President Joe Biden says his new plan to channel more coronavirus-relief cash toward the self-employed will help “home repair contractors, beauticians, and small independent retailers” that have struggled through the pandemic.

The health crisis is “hurting Black, Latino, and Asian American communities the hardest,” the president said this week when he announced the new moves, the biggest one of which gives independent businesspeople access to bigger awards under the Paycheck Protection Program.

But a look at the owner-operated businesses that have so far gotten the most help from PPP lays bare the challenges faced by the administration as it seeks to use the $953 billion program to aid the most impacted populations and employment sectors.

An Inquirer analysis shows that self-employed workers in less diverse areas, notably law and real estate, have often been the biggest recipients of past payouts of PPP money, doing better than the groups mentioned by Biden.

“Broadly blanketing ‘self-employed people’ as who’s going to get the loans is flawed,” said Richard Prisinzano, director of policy for the Penn Wharton Budget Model at the University of Pennsylvania. “People have a vision of what ‘self-employed’ is, but Warren Buffett is self-employed.”

Still, others are confident that the changes will have their desired effect, given that about 70% of the independently employed are women or members of minority groups, according to U.S. Small Business Administration data. By contrast, just 40% of businesses that employ others are owned by women or minorities.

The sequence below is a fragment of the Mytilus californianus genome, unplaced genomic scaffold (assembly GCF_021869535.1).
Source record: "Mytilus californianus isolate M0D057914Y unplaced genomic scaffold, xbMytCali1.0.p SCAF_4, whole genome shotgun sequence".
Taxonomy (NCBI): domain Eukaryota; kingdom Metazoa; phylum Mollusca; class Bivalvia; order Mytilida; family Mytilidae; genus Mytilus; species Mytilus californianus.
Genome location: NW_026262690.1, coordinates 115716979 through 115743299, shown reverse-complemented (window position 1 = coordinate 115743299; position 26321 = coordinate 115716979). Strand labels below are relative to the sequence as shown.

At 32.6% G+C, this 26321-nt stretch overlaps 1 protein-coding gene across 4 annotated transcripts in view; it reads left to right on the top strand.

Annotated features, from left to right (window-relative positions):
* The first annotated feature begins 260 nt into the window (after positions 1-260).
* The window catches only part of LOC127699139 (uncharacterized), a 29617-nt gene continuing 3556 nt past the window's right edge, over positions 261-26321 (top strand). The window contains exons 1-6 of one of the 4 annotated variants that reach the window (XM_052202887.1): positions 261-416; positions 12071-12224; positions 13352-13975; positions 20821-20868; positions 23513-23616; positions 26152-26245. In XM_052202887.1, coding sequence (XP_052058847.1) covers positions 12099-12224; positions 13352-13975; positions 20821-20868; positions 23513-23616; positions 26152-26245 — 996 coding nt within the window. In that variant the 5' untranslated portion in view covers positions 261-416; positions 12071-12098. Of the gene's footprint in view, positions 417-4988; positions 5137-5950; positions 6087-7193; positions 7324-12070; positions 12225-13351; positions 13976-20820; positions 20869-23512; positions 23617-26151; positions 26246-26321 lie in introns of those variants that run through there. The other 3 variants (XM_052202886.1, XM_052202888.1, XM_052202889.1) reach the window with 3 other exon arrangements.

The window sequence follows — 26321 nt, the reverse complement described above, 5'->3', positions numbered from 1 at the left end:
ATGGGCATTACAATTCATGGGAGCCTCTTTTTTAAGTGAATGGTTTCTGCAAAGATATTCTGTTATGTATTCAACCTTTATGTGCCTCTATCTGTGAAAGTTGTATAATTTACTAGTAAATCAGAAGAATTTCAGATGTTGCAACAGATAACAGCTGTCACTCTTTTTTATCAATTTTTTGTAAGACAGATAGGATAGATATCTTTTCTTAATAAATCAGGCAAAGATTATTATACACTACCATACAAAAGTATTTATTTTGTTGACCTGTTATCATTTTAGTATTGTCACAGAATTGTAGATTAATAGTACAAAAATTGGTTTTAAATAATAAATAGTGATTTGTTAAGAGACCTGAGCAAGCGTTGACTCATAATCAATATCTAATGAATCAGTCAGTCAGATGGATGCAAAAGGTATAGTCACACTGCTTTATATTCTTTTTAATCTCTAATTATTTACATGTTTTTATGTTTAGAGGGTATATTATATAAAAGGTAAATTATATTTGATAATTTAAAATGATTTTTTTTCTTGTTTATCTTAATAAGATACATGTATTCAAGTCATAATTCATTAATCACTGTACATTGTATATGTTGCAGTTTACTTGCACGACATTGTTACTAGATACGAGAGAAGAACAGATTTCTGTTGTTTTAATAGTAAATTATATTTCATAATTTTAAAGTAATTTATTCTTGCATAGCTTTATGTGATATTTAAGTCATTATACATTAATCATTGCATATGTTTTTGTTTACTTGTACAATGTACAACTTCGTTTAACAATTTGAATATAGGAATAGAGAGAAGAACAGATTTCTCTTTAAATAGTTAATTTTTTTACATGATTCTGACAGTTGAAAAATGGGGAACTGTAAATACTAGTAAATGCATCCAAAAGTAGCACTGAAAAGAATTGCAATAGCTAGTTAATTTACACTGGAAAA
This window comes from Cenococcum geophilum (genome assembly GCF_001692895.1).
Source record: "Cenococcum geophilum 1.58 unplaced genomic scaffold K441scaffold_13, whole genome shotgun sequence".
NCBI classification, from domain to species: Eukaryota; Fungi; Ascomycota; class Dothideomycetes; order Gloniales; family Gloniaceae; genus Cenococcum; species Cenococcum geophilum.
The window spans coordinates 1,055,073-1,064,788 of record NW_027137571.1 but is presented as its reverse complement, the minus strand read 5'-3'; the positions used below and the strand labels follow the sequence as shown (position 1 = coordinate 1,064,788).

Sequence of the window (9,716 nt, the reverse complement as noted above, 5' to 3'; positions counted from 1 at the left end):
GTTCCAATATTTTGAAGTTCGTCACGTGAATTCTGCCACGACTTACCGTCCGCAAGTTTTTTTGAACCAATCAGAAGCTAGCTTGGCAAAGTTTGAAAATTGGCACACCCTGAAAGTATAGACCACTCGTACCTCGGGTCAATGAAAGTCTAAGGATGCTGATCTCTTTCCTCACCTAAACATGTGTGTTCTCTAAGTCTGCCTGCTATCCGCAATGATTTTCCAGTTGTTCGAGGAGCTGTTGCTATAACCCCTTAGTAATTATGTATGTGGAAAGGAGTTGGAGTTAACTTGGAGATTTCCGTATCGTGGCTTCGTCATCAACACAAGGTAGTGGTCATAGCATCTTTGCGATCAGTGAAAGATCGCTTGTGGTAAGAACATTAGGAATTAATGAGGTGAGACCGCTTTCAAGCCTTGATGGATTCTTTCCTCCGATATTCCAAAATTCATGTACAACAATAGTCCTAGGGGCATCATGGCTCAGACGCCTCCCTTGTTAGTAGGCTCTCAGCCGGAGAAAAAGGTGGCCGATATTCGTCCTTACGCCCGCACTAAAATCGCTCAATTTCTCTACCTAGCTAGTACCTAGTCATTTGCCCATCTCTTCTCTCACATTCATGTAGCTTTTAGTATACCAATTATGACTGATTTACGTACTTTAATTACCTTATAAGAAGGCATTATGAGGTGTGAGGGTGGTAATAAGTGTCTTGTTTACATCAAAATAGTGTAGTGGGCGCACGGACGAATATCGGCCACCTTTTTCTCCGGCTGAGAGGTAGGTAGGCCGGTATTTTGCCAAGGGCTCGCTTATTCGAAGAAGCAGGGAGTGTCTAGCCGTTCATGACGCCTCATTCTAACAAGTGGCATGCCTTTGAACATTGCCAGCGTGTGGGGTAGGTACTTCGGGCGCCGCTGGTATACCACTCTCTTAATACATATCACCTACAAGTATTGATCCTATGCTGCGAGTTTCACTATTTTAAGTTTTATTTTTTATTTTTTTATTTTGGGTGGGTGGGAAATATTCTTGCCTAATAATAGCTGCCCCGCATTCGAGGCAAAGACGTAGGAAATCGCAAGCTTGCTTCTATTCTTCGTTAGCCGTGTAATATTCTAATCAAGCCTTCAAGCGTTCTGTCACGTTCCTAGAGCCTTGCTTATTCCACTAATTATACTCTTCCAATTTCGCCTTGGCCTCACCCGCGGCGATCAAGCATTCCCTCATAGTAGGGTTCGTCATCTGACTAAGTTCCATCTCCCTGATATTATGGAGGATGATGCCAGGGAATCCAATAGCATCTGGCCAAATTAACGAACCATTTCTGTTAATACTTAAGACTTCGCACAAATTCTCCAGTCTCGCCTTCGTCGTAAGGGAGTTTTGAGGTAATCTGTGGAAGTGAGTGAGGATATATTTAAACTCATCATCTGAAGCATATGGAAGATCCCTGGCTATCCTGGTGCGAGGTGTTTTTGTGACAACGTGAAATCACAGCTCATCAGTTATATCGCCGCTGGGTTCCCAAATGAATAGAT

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“These steps are going to be incredibly helpful in helping small businesses and people of color get access to this program,” said Ashley Harrington, director of federal advocacy at the Center for Responsible Lending in Washington.

Matt Coleman, a spokesperson for the Small Business Administration, which is overseeing the program, said the changes “will help lay the foundation for a robust and equitable recovery for small businesses across the country.”

PPP was initially authorized in the early days of the pandemic as part of the first financial stimulus to keep the economy afloat through the health crisis. The program, which gives out loans that turn into grants if certain percentages are used for payroll and other allowed expenses, was pitched as a boon for small businesses whose operations had come to a virtual halt.

In fact, much of the funding from the program went to big companies, such as publicly traded mall landlords, hotel operators, and restaurant chains. In the Philadelphia area, it was law firms — many of them elite partnerships with offices in gleaming Center City skyscrapers — that got the most cash.

While keeping those employers solvent kept paychecks flowing to millions of workers — and perhaps staved off economic disaster — many smaller and minority-owned firms struggled to get funding.

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Experts said at the time that PPP’s drafters had effectively given those big borrowers a leg up over smaller businesses when they decided to reach awardees through banks, some of which prioritized their existing customers. That gave bigger businesses with existing bank relationships first dibs on the money.

Lawmakers tried to tilt the balance toward those smaller firms when they revised the program’s rules in legislation late last year so that only businesses with fewer than 300 employees — down from 500 — could qualify for a second allocation. Another revision required applicants to demonstrate a loss of revenue during the health crisis, which hadn’t been necessary for those seeking their first award.